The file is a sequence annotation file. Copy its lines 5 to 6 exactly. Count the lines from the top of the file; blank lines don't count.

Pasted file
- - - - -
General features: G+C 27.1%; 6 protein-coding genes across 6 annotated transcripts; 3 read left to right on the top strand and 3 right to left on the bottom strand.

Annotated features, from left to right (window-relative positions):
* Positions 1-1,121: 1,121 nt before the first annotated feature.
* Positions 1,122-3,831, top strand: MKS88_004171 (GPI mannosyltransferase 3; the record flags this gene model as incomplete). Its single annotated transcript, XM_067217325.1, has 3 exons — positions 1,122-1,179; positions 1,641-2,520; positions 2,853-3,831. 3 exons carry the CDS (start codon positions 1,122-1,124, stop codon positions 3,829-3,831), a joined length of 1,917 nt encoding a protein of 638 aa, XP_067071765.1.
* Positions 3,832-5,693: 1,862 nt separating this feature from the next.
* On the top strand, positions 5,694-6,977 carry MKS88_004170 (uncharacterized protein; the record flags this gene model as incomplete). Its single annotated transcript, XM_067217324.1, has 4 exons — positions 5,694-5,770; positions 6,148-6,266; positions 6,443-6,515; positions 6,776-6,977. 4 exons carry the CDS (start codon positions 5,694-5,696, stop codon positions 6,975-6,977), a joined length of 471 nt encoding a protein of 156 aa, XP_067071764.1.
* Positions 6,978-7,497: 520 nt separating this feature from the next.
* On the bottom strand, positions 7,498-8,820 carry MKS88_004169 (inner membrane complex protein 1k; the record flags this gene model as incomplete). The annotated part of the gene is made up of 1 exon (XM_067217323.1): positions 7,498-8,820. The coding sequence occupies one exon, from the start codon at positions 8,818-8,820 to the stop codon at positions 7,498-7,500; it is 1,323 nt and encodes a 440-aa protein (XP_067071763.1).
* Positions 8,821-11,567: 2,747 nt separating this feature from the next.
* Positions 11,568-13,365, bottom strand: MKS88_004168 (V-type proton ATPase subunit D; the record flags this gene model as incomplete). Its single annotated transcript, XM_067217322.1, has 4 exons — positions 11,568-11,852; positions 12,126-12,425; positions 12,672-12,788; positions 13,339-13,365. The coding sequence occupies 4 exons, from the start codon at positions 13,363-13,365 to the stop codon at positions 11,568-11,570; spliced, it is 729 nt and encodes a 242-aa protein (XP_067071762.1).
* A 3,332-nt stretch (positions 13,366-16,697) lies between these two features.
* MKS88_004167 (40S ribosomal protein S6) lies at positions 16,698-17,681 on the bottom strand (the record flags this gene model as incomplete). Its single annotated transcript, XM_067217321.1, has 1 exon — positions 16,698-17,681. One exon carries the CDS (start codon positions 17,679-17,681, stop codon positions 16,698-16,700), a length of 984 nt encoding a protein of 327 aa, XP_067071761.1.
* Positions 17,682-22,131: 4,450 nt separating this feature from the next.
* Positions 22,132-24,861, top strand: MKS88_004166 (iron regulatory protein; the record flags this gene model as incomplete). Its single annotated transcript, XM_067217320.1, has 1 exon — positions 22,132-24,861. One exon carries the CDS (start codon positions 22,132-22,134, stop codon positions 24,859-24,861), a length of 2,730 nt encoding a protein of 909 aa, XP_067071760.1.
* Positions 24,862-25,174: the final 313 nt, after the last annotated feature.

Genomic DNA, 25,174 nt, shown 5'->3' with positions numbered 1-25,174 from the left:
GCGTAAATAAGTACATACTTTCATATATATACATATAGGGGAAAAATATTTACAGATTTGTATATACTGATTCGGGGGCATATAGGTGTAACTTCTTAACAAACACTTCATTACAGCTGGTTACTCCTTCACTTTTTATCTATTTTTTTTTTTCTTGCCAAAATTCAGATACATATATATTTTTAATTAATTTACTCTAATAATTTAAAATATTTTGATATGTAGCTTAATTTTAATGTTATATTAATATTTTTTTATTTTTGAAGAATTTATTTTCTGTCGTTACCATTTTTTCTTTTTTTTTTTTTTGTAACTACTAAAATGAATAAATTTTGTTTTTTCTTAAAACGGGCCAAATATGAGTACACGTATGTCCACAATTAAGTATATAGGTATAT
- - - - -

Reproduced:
* Positions 3,832-5,693: 1,862 nt separating this feature from the next.
* On the top strand, positions 5,694-6,977 carry MKS88_004170 (uncharacterized protein; the record flags this gene model as incomplete). Its single annotated transcript, XM_067217324.1, has 4 exons — positions 5,694-5,770; positions 6,148-6,266; positions 6,443-6,515; positions 6,776-6,977. 4 exons carry the CDS (start codon positions 5,694-5,696, stop codon positions 6,975-6,977), a joined length of 471 nt encoding a protein of 156 aa, XP_067071764.1.